Congress is in recess, but you'd hardly know it. This has been the most do-nothing, gridlocked Congress in decades. But the recess at least offers a pause in the ongoing partisan fighting that's sure to resume in a few weeks. It also offers an opportunity to step back and ask ourselves what's really at stake. A society -- any society -- is defined as a set of mutual benefits and duties embodied most visibly in public institutions: public schools, public libraries, public transportation, public hospitals, public parks, public museums, public recreation, public universities, and so on. Public institutions are supported by all taxpayers and are available to all. If the tax system is progressive, those who are better off (and who, presumably, have benefited from many of these same public institutions)
NEWS
By Tricia Bishop, The Baltimore Sun | May 12, 2013
Four presidents at public research universities made a collective $9.2 million in fiscal year 2012, with the top earner of the group making much of his money because he was fired, according to a report released Sunday by the Chronicle of Higher Education. Graham B. Spanier, who was terminated from Pennsylvania State University in late 2011 for his handling of a child-molestation scandal, was paid $2.9 million - $1.2 million of it in severance. This was the first fiscal year that four presidents topped the million mark in compensation.
NEWS
April 2, 2013
By dumping $300,000 in taxpayer funds on Towson University's baseball team, Gov. Martin O'Malley has temporarily solved one problem and created a multitude of others. The frustration that led Mr. O'Malley to intervene is understandable. But his proposal to use a supplemental appropriation to buy the team two more years sets a dangerous precedent while failing to address any of the problems in Towson's athletics department that got the university into the unwelcome position of cutting two men's sports in the first place.
NEWS
By Howard Libit and Howard Libit,SUN STAFF | April 19, 2000
As high school seniors across the country spend this month choosing where to enroll next fall, Maryland's top two public research universities are enjoying an applicant pool that is deeper and more talented than ever. Applications at the University of Maryland, College Park and the University of Maryland, Baltimore County were up again this year, and the two state universities also report increased grade point averages and SAT scores among the thousands of students who were mailed thick letters this spring offering admission.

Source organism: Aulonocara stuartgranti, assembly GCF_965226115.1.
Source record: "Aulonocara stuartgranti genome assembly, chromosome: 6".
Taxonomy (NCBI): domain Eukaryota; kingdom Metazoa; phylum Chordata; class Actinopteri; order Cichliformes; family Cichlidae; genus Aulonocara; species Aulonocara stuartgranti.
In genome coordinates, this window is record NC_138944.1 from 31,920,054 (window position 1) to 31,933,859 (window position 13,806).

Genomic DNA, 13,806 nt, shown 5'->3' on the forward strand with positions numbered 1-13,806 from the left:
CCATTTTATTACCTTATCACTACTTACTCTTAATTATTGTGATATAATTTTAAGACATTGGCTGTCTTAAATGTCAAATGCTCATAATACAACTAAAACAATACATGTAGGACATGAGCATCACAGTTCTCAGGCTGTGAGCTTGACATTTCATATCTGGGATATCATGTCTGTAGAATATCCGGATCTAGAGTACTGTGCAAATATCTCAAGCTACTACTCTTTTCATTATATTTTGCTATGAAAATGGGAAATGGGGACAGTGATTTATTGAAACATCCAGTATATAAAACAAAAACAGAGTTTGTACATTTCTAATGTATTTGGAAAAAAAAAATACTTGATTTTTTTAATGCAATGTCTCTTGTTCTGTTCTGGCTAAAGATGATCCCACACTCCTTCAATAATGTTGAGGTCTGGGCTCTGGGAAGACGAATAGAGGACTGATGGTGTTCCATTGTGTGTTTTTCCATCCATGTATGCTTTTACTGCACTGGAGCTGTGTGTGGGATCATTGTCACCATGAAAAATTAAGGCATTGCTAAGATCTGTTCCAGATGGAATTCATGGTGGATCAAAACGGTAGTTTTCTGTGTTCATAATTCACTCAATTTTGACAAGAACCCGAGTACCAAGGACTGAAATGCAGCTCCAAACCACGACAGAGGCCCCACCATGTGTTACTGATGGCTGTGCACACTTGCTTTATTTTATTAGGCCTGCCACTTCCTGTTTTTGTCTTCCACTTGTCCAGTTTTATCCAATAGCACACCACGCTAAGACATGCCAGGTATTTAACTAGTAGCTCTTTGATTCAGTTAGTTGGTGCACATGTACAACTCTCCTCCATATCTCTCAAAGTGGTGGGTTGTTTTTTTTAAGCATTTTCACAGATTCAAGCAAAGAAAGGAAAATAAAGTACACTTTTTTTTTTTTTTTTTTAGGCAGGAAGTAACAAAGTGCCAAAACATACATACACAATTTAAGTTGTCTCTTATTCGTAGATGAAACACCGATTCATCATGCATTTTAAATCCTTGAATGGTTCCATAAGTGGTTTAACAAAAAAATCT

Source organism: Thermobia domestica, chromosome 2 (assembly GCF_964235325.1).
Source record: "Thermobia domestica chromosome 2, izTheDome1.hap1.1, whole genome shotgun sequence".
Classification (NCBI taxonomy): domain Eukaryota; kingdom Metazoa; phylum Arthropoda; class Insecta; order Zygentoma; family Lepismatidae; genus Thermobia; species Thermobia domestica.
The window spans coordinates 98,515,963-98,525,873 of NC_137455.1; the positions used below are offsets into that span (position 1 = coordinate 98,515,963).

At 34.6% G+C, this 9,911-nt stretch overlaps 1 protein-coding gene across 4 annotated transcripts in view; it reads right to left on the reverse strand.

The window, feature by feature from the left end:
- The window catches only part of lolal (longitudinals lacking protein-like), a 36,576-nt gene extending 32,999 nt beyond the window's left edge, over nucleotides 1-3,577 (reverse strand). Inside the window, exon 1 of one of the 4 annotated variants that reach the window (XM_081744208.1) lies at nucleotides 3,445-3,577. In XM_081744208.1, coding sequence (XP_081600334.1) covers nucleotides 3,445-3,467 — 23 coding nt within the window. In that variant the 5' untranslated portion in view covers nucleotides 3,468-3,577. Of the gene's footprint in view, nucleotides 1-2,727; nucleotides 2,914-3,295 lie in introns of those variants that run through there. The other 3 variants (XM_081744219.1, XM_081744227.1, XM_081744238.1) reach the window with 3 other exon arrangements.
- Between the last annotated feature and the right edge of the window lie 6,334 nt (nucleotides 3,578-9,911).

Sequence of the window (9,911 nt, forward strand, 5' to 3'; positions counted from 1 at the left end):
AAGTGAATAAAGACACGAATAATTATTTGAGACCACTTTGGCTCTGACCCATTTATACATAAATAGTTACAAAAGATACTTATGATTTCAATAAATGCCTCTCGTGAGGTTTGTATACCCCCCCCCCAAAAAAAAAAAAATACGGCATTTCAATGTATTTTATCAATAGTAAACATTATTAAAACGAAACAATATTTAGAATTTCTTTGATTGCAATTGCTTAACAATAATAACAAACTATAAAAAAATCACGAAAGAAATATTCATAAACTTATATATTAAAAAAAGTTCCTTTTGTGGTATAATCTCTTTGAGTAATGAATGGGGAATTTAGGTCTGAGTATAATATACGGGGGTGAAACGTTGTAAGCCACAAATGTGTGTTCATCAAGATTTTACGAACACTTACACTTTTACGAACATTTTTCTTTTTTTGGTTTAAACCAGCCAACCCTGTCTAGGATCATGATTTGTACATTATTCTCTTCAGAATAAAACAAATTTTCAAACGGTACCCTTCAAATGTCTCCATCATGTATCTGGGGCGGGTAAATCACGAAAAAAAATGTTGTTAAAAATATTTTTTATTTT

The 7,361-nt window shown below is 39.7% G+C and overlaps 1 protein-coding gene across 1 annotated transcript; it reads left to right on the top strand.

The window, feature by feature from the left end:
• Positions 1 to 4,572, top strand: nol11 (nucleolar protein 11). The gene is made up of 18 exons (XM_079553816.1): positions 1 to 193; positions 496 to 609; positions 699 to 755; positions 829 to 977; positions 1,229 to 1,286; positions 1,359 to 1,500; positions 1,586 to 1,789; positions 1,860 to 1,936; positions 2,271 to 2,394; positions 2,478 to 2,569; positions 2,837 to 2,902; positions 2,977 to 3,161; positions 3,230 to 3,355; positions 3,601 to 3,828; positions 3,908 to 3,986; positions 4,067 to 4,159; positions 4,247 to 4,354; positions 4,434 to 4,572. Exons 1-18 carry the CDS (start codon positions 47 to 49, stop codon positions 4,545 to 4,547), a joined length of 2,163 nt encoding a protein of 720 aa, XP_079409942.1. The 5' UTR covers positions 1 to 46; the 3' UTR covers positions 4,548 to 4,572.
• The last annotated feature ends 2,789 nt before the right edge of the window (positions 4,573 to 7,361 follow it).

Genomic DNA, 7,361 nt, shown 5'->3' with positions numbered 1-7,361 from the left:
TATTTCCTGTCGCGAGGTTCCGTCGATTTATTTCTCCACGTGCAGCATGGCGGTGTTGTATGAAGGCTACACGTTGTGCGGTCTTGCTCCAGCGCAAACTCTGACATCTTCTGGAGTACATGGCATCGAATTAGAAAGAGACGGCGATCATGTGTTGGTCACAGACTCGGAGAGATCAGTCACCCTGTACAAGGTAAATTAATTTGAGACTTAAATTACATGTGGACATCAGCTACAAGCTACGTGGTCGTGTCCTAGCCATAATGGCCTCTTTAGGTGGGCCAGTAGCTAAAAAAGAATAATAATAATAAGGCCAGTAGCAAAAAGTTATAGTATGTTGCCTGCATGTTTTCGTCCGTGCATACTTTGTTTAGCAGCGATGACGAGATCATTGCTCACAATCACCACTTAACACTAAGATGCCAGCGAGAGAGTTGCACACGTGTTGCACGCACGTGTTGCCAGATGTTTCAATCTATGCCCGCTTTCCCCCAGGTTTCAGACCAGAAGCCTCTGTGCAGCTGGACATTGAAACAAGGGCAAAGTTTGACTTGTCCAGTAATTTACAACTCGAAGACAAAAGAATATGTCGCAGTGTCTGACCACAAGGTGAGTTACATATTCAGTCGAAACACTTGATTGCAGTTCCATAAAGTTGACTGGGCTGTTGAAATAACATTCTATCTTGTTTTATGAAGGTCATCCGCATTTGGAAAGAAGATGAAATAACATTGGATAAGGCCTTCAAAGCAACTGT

NEWS
June 30, 1992
For its first dive in the fund-raising pool, the University of Maryland System executed a fairly impressive full-gainer: UMS has reached a $200 million goal it had set for its five-year campaign 1 1/2 years ahead of schedule. The campaign, begun in 1988, isn't to run out until the end of 1993, so officials have revised the goal to a level they initially rejected as unrealistic: $236 million."It can no longer be said that Maryland's public universities do not enjoy private support," said Allen J. Krowe, a senior vice president and chief financial officer of Texaco Inc., who chairs the campaign.
NEWS
By Julie Scharper, The Baltimore Sun | January 16, 2013
A Morgan State University alumnus who is leading a coalition suing the state over discrimination at historically black colleges and universities has criticized the university's embattled president for showing "minimal interest and involvement in the lawsuit. " David J. Burton, president of the Coalition for Equity and Excellence in Maryland Higher Education, wrote in a letter to Dallas R. Evans, chair of Morgan's Board of Regents, saying university president David J. Wilson's actions could "be interpreted as his being against rather than in support of the Coalition's case.
NEWS
By Julie Scharper, The Baltimore Sun | December 29, 2012
When some University of Maryland, College Park students return to class for the spring semester, they could be attending lectures, taking quizzes and completing group projects without leaving their dorm rooms. The university is participating in a pilot program that combines massive open online courses with traditional classroom instruction. The Bill & Melinda Gates Foundation recently awarded $1.4 million to nonprofit research group Ithaka S+R to study how the state's university system could incorporate the increasingly popular online courses "There are two things we're seeking: new strategies that will improve learning outcomes and lower costs," said University System of Maryland Chancellor William E. Kirwan.